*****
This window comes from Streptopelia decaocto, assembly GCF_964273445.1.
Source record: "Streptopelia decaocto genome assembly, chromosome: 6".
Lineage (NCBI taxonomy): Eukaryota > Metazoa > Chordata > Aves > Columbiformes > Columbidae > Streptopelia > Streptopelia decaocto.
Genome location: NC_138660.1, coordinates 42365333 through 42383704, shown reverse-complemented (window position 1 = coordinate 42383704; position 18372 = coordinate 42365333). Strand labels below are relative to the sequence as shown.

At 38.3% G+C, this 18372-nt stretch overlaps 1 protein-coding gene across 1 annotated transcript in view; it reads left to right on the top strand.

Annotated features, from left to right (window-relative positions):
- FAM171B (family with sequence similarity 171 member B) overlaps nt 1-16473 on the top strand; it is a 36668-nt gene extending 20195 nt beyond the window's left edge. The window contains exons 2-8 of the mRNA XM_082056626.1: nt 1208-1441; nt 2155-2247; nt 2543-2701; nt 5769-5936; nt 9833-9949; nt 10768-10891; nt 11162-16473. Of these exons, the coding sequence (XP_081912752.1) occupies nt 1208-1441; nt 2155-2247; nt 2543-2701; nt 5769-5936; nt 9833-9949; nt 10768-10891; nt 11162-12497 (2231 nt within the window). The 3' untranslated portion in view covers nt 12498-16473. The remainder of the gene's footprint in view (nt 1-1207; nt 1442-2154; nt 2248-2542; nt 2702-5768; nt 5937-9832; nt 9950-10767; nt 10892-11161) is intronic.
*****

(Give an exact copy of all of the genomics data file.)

This window comes from Streptopelia decaocto, assembly GCF_964273445.1.
Source record: "Streptopelia decaocto genome assembly, chromosome: 6".
Lineage (NCBI taxonomy): Eukaryota > Metazoa > Chordata > Aves > Columbiformes > Columbidae > Streptopelia > Streptopelia decaocto.
Genome location: NC_138660.1, coordinates 42365333 through 42383704, shown reverse-complemented (window position 1 = coordinate 42383704; position 18372 = coordinate 42365333). Strand labels below are relative to the sequence as shown.

At 38.3% G+C, this 18372-nt stretch overlaps 1 protein-coding gene across 1 annotated transcript in view; it reads left to right on the top strand.

Annotated features, from left to right (window-relative positions):
- FAM171B (family with sequence similarity 171 member B) overlaps nt 1-16473 on the top strand; it is a 36668-nt gene extending 20195 nt beyond the window's left edge. The window contains exons 2-8 of the mRNA XM_082056626.1: nt 1208-1441; nt 2155-2247; nt 2543-2701; nt 5769-5936; nt 9833-9949; nt 10768-10891; nt 11162-16473. Of these exons, the coding sequence (XP_081912752.1) occupies nt 1208-1441; nt 2155-2247; nt 2543-2701; nt 5769-5936; nt 9833-9949; nt 10768-10891; nt 11162-12497 (2231 nt within the window). The 3' untranslated portion in view covers nt 12498-16473. The remainder of the gene's footprint in view (nt 1-1207; nt 1442-2154; nt 2248-2542; nt 2702-5768; nt 5937-9832; nt 9950-10767; nt 10892-11161) is intronic.